Possibly the busiest workers in our environment, bees play an important role in much more than simply providing honey for our daily feteer. With levels of concern rising about bees becoming endangered by environmental factors and disease, Cairo West Magazine went to seasoned beekeeper and honey-producer Peter Naiem to get the big picture.
Egypt, for its main part, is an arid environment, except for the limited areas of the well-irrigated land of the Nile Delta, although the arable land is filled with cultivated crops, not much other bee-friendly vegetation is available. Beekeeping for honey production has traditionally been in the Beheira, Manoufia, Gharbeya and Kalioubeya regions. Cairo, as a city, does have gardens, parks, flowering plants and trees, but the kind of trees and plants in use now do not offer much for the bee. This could be changed, but on a serious scale it would be a task for the people who are responsible for the public areas in the city. Citizens of course can help within the limits of own land or other space.
6 Things to Know About Bees and Crop Sustainability
- Although there are more than 20,000 distinct bee species around the world, only seven species of bees make honey.
- Bees are indispensable pollinators of most ecosystems. There are 369,000 flowering plant species, and 90% of them are dependent on insect pollination. Without bees, many of the world’s most important crops would fail and directly affect the food supply of humans and countless other species.
- Crops pollinated by bees make up 35% of global food production. Some plants are pollinated by wind, but that rate is very slow. Insects are the primary pollinators on the planet. Beetles and butterflies also pollinate, but bees are the most efficient insects for this purpose.
- Without bees, we wouldn’t have apples, cherries, almonds, and many other fruits and vegetables like avocado, broccoli, most leafy greens, cucumbers, pumpkins, and many more.
- While honeybees are important, there are many other pollinators out there, including butterflies, bats, hummingbirds, flies, and other bee species.
- Cotton is very reliant on pollination. The disappearance of bees will lead to a huge setback in cotton production.
Why Bees are Endangered
Many factors are influencing the decline of bees, including habitat fragmentation, increased use of neonicotinoid pesticides, colony collapse disorder, climate change and the deadly varroa mite, their number one killer.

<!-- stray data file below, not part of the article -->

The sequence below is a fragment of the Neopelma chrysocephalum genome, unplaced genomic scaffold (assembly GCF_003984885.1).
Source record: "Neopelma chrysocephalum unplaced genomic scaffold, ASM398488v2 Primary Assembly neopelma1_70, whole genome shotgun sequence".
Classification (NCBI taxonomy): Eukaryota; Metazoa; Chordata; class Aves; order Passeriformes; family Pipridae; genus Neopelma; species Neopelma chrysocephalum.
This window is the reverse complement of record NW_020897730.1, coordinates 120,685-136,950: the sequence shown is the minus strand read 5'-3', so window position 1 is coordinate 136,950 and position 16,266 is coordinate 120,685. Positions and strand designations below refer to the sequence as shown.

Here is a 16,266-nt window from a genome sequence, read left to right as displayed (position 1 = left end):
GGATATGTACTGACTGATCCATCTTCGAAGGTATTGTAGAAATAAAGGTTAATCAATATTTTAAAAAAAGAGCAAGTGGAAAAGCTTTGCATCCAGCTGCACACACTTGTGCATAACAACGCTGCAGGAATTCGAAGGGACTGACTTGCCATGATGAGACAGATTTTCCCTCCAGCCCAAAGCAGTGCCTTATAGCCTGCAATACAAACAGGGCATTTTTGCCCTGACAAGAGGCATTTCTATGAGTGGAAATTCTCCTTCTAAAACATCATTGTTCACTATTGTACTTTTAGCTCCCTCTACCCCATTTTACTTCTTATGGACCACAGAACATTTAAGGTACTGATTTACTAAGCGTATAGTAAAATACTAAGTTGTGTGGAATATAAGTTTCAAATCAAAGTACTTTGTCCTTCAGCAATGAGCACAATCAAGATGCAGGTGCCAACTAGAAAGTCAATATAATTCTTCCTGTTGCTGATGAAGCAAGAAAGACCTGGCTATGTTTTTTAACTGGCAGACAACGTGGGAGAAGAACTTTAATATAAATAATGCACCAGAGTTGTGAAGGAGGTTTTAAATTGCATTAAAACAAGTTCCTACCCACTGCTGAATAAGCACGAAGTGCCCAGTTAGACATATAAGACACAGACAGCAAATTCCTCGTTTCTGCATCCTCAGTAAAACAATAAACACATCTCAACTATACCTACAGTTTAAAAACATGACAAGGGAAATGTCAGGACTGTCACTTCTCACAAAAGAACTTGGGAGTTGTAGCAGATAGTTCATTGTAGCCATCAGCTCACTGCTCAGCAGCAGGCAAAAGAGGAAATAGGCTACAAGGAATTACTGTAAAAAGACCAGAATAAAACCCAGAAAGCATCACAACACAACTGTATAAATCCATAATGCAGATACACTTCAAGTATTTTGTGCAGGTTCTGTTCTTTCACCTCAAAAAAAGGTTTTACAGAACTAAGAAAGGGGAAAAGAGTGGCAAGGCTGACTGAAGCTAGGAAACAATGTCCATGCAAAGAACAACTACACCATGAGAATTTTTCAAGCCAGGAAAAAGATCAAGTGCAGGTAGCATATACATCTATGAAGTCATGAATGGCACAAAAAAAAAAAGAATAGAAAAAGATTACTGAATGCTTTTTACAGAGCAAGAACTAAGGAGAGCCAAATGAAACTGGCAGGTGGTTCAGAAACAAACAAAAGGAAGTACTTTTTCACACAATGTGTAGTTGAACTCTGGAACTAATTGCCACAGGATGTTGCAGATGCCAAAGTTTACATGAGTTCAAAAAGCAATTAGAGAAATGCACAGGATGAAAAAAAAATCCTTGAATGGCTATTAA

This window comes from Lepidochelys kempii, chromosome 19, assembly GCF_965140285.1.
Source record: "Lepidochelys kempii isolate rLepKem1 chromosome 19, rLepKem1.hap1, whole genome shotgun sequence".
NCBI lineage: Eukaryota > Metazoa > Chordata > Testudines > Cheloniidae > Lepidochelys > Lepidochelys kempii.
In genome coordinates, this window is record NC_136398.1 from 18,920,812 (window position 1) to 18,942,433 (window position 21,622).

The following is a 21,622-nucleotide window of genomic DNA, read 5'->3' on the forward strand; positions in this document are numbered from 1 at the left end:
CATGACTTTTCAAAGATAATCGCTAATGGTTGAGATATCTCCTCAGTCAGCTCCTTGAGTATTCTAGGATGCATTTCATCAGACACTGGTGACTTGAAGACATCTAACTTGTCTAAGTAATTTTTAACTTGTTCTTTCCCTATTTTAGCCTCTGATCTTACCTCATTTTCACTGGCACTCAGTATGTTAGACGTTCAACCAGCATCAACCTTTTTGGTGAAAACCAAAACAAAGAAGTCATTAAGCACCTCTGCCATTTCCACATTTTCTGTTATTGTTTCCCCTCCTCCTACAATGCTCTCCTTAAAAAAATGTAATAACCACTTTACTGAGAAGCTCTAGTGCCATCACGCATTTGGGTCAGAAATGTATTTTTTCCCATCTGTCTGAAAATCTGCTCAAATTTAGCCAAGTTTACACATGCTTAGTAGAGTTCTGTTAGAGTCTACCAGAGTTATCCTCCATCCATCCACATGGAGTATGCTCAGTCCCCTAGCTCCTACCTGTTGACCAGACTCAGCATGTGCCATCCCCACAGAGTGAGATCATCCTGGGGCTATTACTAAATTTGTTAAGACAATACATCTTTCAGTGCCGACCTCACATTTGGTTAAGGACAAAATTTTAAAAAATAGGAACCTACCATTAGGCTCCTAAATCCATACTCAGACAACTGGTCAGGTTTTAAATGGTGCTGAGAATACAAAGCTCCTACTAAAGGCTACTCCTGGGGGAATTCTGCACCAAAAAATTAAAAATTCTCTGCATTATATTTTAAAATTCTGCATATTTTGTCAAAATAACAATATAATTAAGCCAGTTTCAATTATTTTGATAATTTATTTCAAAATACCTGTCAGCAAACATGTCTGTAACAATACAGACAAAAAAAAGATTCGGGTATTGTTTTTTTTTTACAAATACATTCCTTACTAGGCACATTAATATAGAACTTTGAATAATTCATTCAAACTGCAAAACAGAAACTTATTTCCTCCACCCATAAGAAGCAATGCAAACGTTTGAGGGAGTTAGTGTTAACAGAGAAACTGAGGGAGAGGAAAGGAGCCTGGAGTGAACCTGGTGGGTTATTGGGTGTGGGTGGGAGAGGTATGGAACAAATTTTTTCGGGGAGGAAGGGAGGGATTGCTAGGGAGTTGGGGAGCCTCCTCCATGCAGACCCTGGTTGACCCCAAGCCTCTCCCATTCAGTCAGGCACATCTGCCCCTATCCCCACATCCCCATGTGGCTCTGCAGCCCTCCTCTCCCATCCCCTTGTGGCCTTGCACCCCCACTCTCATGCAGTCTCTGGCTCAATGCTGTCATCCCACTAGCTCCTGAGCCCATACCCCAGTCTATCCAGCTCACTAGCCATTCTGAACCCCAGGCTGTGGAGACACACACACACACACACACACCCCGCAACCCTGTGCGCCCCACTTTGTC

Although hobby beekeeping is on the rise around the globe, it should be known that according to a very recent Egyptian law from 2018, bee hives should not be kept closer than 500 m from any human housing. If you are fortunate enough to have a rural property or space on the outskirts of the city you may be able to start your own hive. Anyone who wishes to pick up beekeeping should firstly make sure that they are not allergic to bee stings, bee venom or pollen.
A hive has to be in a windless spot facing east, to catch the first warming sun rays in the morning. The spot should be in the shade for the summer but in the sun for the winter. There should not be any domestic animals in the near vicinity, like horses, cows, donkeys or large numbers of dogs or cats, because their smell can make bees nervous. The availability, close-by, of a variety of crops to ensure as much as possible a continuous flow of natural food for the bees, is of paramount importance.
Contrary to popular belief, bees are not really likely to sting. So long as you avoid wearing perfume or cologne and move calmly when near them you should not be at risk. You need protective gear when working on the hive though.
To start out you need a hive, a feeder, a protective hat and costume, or several layers of clothing with well-closed arms and legs, plus sugar for the first month – 0.5-1 kg per week per hive, dissolved with water into a 50:50 syrup. Raw honey can be added, or a herbal tea can be used, made of plants that the bees normally love, like thyme.
4 Tips for Keeping a Bee-friendly Garden, Rooftop or Balcony
- Plant bee-friendly plants and flowers. In the countryside, bees enjoy various herbs like lavender, thyme, marjoram, spearmint, black cumin and rosemary as well as beans and other non-hardy plants, then citrus trees like lemon and orange yield pollen. Guava is a great bee tree, again providing pollen. Various gourds, like zucchini and watermelon in the early spring are also mainly pollen plants; then cattle fodder like clover and alfalfa in the early summer; then cultivated cotton and banana in late summer. There are also some surprising everyday good sources – like for example the gazania, or African Daisy, which also flowers almost around the year, and quite abundantly in the winter and early spring, and is a very good source for pollen, with an antibacterial effect for the hive.
- Provide water for bees to take back to the hive, and ensure year-round planting so bees have a source of flowers in the winter.
- Avoid the use of pesticides.
- If you just have a window box or balcony, you can still plant bee-friendly flowers.
Resources to explore:
Manoufia Honey. Facebook: manoufiahoney
Beekeeping Department of the Plant Protection Institute. Tel: 02 3337 2193
El Tahra – 4 Sobhi Haridy St. off Haram Road. Tel: 02 3561 7583
Bee House and Agri Industries – 6 El Manakh St. Midan Opera, Ataba. Tel: 02 2391 2785